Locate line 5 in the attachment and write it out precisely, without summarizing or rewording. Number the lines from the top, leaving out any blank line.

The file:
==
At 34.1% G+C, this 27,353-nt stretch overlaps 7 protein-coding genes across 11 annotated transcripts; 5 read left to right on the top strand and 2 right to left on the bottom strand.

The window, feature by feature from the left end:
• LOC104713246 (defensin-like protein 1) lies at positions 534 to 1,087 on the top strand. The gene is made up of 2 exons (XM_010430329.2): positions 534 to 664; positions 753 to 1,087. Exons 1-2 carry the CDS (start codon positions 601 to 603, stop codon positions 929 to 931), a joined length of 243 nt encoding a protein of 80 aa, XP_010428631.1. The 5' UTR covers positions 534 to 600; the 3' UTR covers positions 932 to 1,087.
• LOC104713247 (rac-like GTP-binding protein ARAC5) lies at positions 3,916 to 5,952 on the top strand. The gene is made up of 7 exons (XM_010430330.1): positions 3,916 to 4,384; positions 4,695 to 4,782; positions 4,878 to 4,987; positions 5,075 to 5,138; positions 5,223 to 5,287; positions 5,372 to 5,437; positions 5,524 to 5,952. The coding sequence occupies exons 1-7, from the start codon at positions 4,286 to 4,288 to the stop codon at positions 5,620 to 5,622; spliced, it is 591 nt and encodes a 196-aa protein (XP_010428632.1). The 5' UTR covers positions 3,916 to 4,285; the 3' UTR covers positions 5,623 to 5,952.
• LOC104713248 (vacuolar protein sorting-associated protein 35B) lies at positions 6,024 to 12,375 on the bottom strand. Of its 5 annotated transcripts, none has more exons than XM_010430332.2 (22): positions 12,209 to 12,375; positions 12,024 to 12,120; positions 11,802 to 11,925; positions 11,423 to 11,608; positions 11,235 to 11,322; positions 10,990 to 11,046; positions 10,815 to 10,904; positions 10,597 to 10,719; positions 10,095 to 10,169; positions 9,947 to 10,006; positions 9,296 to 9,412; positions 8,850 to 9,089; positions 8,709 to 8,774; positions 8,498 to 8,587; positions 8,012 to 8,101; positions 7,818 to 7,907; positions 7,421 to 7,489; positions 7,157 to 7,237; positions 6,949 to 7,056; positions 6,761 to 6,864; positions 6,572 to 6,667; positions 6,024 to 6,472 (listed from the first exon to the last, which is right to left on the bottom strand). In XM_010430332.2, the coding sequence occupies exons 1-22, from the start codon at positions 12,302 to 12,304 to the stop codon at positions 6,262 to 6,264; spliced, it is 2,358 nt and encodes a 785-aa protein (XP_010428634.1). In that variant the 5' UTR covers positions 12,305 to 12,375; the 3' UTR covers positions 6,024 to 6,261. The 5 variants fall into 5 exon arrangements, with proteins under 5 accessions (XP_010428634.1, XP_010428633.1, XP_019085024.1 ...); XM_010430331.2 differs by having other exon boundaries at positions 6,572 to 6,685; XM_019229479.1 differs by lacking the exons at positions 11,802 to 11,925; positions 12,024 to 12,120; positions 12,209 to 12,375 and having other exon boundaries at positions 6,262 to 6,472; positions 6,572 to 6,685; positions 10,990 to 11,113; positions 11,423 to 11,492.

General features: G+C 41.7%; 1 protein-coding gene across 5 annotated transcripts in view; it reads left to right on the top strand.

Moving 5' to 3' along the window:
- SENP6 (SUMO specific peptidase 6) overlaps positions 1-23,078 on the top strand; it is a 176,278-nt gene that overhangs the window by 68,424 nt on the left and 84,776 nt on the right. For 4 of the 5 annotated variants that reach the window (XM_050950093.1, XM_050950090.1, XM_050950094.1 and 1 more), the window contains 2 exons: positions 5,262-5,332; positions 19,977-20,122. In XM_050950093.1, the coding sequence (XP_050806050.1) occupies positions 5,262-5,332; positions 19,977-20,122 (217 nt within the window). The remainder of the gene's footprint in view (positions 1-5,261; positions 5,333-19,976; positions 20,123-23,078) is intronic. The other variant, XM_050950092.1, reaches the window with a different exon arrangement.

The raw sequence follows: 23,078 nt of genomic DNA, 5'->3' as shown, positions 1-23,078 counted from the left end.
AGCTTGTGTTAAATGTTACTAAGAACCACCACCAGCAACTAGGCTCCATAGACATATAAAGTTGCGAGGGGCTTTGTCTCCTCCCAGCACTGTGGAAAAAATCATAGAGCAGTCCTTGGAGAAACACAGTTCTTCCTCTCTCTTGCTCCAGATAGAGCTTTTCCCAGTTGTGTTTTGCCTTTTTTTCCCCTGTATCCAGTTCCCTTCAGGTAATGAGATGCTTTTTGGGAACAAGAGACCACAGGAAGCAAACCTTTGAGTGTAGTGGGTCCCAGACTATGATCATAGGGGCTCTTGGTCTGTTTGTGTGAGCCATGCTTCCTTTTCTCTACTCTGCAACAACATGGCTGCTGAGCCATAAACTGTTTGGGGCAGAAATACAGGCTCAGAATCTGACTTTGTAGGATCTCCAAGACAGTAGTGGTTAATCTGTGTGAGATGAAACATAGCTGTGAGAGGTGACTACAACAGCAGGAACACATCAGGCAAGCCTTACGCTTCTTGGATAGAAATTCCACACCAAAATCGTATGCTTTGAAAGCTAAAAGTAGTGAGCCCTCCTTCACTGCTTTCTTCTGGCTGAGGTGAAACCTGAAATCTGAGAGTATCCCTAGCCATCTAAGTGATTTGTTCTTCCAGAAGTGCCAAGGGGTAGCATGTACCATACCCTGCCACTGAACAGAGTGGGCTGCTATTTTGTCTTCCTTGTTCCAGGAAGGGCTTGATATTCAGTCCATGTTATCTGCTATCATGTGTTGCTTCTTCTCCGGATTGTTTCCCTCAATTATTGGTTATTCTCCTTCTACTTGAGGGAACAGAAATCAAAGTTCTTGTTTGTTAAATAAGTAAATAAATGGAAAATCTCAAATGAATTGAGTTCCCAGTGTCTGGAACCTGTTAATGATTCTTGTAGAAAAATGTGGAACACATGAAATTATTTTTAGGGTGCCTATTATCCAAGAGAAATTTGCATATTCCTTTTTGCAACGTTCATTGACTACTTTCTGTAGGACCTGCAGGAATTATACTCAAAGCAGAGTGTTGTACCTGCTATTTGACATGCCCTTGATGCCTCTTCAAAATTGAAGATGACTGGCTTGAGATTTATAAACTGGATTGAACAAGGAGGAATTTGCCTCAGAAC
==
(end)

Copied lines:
• LOC104713248 (vacuolar protein sorting-associated protein 35B) lies at positions 6,024 to 12,375 on the bottom strand. Of its 5 annotated transcripts, none has more exons than XM_010430332.2 (22): positions 12,209 to 12,375; positions 12,024 to 12,120; positions 11,802 to 11,925; positions 11,423 to 11,608; positions 11,235 to 11,322; positions 10,990 to 11,046; positions 10,815 to 10,904; positions 10,597 to 10,719; positions 10,095 to 10,169; positions 9,947 to 10,006; positions 9,296 to 9,412; positions 8,850 to 9,089; positions 8,709 to 8,774; positions 8,498 to 8,587; positions 8,012 to 8,101; positions 7,818 to 7,907; positions 7,421 to 7,489; positions 7,157 to 7,237; positions 6,949 to 7,056; positions 6,761 to 6,864; positions 6,572 to 6,667; positions 6,024 to 6,472 (listed from the first exon to the last, which is right to left on the bottom strand). In XM_010430332.2, the coding sequence occupies exons 1-22, from the start codon at positions 12,302 to 12,304 to the stop codon at positions 6,262 to 6,264; spliced, it is 2,358 nt and encodes a 785-aa protein (XP_010428634.1). In that variant the 5' UTR covers positions 12,305 to 12,375; the 3' UTR covers positions 6,024 to 6,261. The 5 variants fall into 5 exon arrangements, with proteins under 5 accessions (XP_010428634.1, XP_010428633.1, XP_019085024.1 ...); XM_010430331.2 differs by having other exon boundaries at positions 6,572 to 6,685; XM_019229479.1 differs by lacking the exons at positions 11,802 to 11,925; positions 12,024 to 12,120; positions 12,209 to 12,375 and having other exon boundaries at positions 6,262 to 6,472; positions 6,572 to 6,685; positions 10,990 to 11,113; positions 11,423 to 11,492.